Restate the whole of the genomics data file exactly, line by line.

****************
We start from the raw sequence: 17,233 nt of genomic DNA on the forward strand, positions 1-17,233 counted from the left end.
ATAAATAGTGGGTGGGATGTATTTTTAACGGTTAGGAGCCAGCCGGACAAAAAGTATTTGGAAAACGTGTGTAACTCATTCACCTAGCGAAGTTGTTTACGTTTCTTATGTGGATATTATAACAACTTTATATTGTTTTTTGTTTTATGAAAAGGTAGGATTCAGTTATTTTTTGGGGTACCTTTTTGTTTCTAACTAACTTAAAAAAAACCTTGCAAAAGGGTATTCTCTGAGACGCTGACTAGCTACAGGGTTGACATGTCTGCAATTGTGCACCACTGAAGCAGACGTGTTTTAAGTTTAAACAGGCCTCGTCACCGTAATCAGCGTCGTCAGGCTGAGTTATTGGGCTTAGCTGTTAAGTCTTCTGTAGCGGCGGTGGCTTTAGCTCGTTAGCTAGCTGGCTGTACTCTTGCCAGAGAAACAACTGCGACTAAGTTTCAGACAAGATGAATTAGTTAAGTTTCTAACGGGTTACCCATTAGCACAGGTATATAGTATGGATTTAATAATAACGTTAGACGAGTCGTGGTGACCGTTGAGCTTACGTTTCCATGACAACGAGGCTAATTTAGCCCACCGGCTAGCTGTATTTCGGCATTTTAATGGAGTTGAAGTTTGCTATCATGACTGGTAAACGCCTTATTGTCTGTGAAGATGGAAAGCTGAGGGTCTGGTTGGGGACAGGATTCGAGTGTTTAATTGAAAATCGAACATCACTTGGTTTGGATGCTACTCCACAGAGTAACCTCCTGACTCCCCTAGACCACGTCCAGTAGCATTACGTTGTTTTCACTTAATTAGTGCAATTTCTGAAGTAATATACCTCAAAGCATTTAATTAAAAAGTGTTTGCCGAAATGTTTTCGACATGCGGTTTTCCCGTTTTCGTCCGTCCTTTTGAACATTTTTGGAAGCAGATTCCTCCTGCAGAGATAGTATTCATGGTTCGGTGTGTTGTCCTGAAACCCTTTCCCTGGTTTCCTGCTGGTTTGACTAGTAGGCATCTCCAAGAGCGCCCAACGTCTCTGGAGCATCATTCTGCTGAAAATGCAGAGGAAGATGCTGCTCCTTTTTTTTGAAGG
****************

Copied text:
We start from the raw sequence: 17,233 nt of genomic DNA on the forward strand, positions 1-17,233 counted from the left end.
ATAAATAGTGGGTGGGATGTATTTTTAACGGTTAGGAGCCAGCCGGACAAAAAGTATTTGGAAAACGTGTGTAACTCATTCACCTAGCGAAGTTGTTTACGTTTCTTATGTGGATATTATAACAACTTTATATTGTTTTTTGTTTTATGAAAAGGTAGGATTCAGTTATTTTTTGGGGTACCTTTTTGTTTCTAACTAACTTAAAAAAAACCTTGCAAAAGGGTATTCTCTGAGACGCTGACTAGCTACAGGGTTGACATGTCTGCAATTGTGCACCACTGAAGCAGACGTGTTTTAAGTTTAAACAGGCCTCGTCACCGTAATCAGCGTCGTCAGGCTGAGTTATTGGGCTTAGCTGTTAAGTCTTCTGTAGCGGCGGTGGCTTTAGCTCGTTAGCTAGCTGGCTGTACTCTTGCCAGAGAAACAACTGCGACTAAGTTTCAGACAAGATGAATTAGTTAAGTTTCTAACGGGTTACCCATTAGCACAGGTATATAGTATGGATTTAATAATAACGTTAGACGAGTCGTGGTGACCGTTGAGCTTACGTTTCCATGACAACGAGGCTAATTTAGCCCACCGGCTAGCTGTATTTCGGCATTTTAATGGAGTTGAAGTTTGCTATCATGACTGGTAAACGCCTTATTGTCTGTGAAGATGGAAAGCTGAGGGTCTGGTTGGGGACAGGATTCGAGTGTTTAATTGAAAATCGAACATCACTTGGTTTGGATGCTACTCCACAGAGTAACCTCCTGACTCCCCTAGACCACGTCCAGTAGCATTACGTTGTTTTCACTTAATTAGTGCAATTTCTGAAGTAATATACCTCAAAGCATTTAATTAAAAAGTGTTTGCCGAAATGTTTTCGACATGCGGTTTTCCCGTTTTCGTCCGTCCTTTTGAACATTTTTGGAAGCAGATTCCTCCTGCAGAGATAGTATTCATGGTTCGGTGTGTTGTCCTGAAACCCTTTCCCTGGTTTCCTGCTGGTTTGACTAGTAGGCATCTCCAAGAGCGCCCAACGTCTCTGGAGCATCATTCTGCTGAAAATGCAGAGGAAGATGCTGCTCCTTTTTTTTGAAGG